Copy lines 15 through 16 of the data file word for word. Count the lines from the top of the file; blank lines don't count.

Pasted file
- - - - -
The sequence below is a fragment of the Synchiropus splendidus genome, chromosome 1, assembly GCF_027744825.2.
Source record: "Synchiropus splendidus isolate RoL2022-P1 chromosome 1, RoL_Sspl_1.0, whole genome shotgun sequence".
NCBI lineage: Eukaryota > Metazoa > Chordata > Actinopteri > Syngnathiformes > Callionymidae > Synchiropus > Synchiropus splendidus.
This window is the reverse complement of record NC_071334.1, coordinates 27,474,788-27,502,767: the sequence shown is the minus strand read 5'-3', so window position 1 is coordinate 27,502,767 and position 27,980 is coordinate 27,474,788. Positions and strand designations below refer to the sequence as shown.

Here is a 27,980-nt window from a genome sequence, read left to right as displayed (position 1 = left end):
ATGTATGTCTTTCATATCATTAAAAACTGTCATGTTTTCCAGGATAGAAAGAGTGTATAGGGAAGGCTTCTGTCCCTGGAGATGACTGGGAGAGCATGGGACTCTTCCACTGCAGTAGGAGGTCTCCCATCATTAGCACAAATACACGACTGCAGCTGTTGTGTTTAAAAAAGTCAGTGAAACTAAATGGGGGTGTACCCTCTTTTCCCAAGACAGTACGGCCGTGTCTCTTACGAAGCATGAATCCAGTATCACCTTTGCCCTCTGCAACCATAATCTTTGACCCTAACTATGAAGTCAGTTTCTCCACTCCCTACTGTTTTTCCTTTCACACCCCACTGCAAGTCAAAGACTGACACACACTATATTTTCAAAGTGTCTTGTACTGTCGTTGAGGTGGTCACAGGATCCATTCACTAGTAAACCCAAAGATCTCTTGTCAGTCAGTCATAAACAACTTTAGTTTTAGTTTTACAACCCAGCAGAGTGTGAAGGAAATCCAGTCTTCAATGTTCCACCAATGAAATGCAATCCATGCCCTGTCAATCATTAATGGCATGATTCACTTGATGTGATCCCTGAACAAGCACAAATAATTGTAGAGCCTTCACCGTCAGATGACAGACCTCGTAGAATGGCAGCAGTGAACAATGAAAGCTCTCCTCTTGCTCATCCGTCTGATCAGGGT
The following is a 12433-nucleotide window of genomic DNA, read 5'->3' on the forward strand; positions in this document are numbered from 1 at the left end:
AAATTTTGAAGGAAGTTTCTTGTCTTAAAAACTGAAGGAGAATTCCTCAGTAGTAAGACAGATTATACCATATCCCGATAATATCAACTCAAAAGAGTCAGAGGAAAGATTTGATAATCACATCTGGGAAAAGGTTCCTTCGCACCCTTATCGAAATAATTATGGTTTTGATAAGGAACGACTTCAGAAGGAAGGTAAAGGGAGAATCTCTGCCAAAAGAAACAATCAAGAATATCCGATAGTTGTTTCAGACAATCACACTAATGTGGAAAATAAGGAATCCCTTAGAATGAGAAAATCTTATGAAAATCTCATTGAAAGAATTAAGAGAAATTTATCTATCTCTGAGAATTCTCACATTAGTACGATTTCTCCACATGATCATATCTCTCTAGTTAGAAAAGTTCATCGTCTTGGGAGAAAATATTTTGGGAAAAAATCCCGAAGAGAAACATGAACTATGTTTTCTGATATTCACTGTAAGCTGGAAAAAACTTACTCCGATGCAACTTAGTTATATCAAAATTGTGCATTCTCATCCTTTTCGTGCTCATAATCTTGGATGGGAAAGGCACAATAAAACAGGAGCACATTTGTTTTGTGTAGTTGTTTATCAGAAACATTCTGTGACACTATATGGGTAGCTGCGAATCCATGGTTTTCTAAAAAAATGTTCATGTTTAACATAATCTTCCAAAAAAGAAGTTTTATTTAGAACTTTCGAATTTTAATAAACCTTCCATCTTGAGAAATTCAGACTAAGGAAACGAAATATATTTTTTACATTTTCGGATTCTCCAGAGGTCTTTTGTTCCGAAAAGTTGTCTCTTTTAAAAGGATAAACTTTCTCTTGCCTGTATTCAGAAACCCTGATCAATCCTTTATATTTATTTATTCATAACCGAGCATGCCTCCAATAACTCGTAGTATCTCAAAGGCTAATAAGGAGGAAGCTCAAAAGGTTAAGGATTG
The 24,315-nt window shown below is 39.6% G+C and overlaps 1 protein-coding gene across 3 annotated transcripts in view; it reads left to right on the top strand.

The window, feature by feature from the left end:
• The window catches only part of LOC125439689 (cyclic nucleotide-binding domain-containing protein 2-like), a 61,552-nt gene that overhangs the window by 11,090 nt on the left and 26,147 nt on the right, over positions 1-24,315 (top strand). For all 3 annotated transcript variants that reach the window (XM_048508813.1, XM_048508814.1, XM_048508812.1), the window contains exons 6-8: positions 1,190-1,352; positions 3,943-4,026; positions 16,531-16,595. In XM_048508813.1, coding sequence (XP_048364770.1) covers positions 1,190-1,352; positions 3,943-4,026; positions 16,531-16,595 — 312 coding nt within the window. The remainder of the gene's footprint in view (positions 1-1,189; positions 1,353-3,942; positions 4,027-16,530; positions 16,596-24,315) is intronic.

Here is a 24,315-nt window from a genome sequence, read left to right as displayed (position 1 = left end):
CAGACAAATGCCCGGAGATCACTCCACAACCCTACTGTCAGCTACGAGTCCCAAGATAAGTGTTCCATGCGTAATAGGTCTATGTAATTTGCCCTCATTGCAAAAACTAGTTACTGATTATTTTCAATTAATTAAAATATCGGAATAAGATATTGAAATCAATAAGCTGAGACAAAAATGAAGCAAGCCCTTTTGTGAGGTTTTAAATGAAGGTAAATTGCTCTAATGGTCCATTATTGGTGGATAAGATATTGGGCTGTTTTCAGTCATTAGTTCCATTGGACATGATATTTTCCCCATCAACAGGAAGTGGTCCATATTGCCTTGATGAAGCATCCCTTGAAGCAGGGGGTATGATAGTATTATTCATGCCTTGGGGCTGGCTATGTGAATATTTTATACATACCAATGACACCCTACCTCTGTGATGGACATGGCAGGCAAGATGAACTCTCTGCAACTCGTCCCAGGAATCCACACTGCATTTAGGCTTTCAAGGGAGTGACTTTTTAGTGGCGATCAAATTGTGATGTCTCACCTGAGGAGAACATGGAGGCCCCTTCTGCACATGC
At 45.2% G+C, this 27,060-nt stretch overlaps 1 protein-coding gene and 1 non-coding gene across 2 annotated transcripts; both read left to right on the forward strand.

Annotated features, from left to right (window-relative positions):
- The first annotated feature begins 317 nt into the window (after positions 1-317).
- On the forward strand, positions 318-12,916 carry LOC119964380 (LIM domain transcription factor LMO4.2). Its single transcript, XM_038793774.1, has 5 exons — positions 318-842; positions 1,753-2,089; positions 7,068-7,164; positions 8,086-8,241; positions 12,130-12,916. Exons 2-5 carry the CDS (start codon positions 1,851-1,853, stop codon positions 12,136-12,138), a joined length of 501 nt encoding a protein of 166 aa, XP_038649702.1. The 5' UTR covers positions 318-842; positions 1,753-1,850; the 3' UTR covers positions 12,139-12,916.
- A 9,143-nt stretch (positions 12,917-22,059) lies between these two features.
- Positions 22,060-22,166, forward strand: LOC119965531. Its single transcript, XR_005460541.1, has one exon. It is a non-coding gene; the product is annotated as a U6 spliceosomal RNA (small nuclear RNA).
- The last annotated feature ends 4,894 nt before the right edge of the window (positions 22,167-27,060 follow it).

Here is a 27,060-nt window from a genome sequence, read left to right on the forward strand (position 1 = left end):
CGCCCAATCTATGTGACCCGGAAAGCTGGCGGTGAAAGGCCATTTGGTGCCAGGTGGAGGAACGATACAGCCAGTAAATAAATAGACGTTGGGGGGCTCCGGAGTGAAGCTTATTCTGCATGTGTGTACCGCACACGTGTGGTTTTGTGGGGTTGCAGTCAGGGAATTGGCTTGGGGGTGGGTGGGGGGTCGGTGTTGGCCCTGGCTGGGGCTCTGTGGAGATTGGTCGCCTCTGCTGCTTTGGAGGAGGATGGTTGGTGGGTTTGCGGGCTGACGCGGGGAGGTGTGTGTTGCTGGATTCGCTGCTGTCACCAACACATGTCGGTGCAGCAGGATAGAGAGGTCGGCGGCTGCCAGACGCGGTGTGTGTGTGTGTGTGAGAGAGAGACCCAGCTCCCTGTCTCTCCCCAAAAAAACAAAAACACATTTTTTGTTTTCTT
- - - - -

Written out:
Annotated features, from left to right (window-relative positions):
- The first annotated feature begins 317 nt into the window (after positions 1-317).